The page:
Parties split on how to solve SABC ‘anarchy’
Political parties are divided over what to do about the latest controversy at the SABC.
Political parties are divided over what to do about the latest controversy at the SABC, with the African National Congress (ANC) calling on Communications Minister Dina Pule to exercise her oversight responsibility as the government’s shareholder representative, while the Democratic Alliance (DA) wants board chairman Ben Ngubane fired.
The Congress of the People (COPE) would rather have the whole board sacked and a commission of inquiry into corporate governance at the state broadcaster appointed.
Last week, the corporation’s board resolved to relieve its acting chief operations officer, Hlaudi Motsoeneng, of his position, and return him to his permanent position as head of provinces, only for Mr Ngubane to instruct the deputy chairman, Thami Ka Plaatjie, on Friday to reinstate him as acting chief operations officer.
On Monday, the board issued a statement saying it wanted an explanation, as neither the chairman nor his deputy had the authority to overturn a board resolution.
In removing Mr Motsoeneng, the board appointed Mike Siluma, the head of radio and current affairs, as his acting replacement.
However, Mr Siluma subsequently resigned. Mr Motsoeneng’s appointment to the powerful chief operations officer post has been clouded by controversy. He is alleged to have faked his qualifications, and has also been accused of being President Jacob Zuma’s "enforcer" at the SABC, where he is also accused of meddling editorially.
Public Protector Thuli Madonsela is conducting an investigation into Mr Motsoeneng’s fitness to hold office. Ms Madonsela said she hoped to release her full report by March 15, but still has to present the draft version to the SABC board as is standard procedure.
MPs from the ANC, the DA and COPE have called for strong action, but differ markedly on what form this should take place.
Parliamentary communications portfolio committee chairman Eric Kholwane described the situation as "anarchy", saying corporate governance at the SABC had disintegrated almost completely.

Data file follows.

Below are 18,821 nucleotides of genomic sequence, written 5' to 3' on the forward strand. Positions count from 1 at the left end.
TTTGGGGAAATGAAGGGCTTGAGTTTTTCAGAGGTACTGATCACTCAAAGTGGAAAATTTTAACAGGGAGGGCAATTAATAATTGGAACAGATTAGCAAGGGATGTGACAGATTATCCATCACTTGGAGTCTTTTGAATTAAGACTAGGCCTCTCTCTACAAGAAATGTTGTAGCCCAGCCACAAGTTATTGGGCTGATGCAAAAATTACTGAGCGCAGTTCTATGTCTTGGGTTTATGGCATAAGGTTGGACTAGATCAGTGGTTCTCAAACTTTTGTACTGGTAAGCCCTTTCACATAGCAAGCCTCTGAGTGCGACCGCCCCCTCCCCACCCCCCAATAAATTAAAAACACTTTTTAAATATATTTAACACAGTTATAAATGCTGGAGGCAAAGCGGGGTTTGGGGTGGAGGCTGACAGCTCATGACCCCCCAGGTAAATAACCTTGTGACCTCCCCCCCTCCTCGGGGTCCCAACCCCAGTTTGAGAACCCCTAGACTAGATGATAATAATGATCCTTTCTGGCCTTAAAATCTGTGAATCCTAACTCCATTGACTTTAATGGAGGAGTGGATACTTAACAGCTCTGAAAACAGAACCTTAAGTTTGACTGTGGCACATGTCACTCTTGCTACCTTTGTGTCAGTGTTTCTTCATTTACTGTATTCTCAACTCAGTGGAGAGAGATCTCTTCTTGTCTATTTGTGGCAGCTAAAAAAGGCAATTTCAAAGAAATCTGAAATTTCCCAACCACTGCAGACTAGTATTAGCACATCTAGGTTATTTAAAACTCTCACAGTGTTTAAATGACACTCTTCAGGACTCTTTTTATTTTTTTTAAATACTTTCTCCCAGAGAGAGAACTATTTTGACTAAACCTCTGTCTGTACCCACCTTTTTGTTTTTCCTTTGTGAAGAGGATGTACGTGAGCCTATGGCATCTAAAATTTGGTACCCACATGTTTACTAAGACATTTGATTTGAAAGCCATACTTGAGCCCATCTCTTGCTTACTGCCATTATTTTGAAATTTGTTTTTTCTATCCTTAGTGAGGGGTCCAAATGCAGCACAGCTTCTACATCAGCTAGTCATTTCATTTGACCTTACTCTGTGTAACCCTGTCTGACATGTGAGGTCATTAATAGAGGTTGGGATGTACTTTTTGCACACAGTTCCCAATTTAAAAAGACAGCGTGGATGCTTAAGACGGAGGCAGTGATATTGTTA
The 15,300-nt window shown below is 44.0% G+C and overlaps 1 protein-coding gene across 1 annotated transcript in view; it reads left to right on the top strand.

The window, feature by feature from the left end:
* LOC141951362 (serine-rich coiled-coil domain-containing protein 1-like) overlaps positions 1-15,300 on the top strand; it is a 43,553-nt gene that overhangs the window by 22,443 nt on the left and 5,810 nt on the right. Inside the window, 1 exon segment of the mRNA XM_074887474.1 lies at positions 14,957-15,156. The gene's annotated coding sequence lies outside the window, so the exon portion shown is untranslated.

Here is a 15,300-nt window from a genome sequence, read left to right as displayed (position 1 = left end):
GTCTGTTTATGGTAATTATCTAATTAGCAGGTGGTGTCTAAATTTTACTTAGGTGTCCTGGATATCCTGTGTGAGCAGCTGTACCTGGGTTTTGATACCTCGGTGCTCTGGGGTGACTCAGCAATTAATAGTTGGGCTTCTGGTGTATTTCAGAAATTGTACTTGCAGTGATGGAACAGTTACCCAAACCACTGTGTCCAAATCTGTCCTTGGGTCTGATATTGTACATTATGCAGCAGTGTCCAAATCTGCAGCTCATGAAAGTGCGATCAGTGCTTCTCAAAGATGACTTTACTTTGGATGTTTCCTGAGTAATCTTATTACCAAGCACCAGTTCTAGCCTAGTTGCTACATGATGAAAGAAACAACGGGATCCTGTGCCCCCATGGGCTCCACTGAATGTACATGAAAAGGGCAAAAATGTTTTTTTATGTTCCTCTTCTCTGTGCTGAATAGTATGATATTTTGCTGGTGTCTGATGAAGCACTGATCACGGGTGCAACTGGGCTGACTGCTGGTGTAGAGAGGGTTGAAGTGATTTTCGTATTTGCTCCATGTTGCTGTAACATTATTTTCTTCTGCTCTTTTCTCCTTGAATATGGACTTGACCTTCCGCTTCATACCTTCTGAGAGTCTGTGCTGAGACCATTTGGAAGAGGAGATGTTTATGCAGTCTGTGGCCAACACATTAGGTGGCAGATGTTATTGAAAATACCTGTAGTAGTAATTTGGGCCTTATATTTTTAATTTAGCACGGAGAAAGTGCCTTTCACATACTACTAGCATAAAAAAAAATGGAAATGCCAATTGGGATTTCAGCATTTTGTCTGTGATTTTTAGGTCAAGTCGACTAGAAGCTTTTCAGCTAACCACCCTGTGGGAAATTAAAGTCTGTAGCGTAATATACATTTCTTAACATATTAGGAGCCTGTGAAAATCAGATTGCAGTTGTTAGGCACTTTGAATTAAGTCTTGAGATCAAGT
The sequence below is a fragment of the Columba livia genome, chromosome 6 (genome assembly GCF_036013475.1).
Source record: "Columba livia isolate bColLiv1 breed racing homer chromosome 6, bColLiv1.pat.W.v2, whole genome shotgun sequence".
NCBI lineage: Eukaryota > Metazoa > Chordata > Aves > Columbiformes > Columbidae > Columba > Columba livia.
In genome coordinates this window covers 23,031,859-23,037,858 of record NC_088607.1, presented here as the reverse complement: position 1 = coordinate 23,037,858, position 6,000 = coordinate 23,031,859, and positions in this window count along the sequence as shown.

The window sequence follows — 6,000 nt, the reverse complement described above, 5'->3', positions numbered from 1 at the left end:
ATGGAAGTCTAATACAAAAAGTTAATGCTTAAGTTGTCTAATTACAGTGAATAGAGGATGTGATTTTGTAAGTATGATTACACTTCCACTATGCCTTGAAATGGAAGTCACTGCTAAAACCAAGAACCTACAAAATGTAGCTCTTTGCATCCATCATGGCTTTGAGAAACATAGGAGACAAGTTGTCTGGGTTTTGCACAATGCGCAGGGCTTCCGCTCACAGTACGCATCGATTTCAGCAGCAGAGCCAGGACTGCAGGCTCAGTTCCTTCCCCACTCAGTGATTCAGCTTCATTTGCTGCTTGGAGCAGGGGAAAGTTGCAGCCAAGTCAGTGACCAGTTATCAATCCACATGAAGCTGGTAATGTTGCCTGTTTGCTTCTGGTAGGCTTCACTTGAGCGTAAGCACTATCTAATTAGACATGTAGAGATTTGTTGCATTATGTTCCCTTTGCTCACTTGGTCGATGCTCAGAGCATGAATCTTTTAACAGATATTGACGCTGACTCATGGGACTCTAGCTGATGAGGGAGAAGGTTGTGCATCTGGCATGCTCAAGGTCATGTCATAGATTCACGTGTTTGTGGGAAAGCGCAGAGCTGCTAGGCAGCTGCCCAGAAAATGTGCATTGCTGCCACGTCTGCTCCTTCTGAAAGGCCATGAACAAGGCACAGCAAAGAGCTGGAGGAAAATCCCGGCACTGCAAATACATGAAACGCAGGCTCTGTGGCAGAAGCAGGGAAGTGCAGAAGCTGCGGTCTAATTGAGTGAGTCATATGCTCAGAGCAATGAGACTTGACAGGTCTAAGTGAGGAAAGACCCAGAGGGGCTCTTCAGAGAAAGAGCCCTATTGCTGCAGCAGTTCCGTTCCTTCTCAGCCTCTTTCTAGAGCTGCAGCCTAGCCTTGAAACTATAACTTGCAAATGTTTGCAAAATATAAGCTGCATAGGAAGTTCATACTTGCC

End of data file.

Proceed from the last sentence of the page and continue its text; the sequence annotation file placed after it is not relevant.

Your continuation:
"We have a problem in that one or two people here think they are the executive and can do almost what they like," he said.
Mr Kholwane said it was up to Ms Pule to hold the board to account and then to report to Parliament on the matter. "Calling for the resignation of the board now would be premature," he said.
DA communications spokeswoman Marian Shinn said while a commission would be good in the long run, the SABC had urgent operational matters to manage — such as its project to migrate to digital TV — that should not be upset.
Save Our SABC Coalition organiser Sekoetlane Phamodi said the corporation’s board has been plagued by instability since it was first appointed in 2010.
"The board has had seven non-executive directors resign and the recurring theme of these resignations has been that of bad governance and ministerial interference," he said.
Mr Phamodi said it was important for Parliament to hold a public meeting on these issues and the shareholder compact between the SABC and Ms Pule, which they have refused to make public.
Media Workers Association of South Africa general secretary Tuwani Gumani said the SABC should be placed under administration, as it was clear that corporate governance had disintegrated to a dangerous level.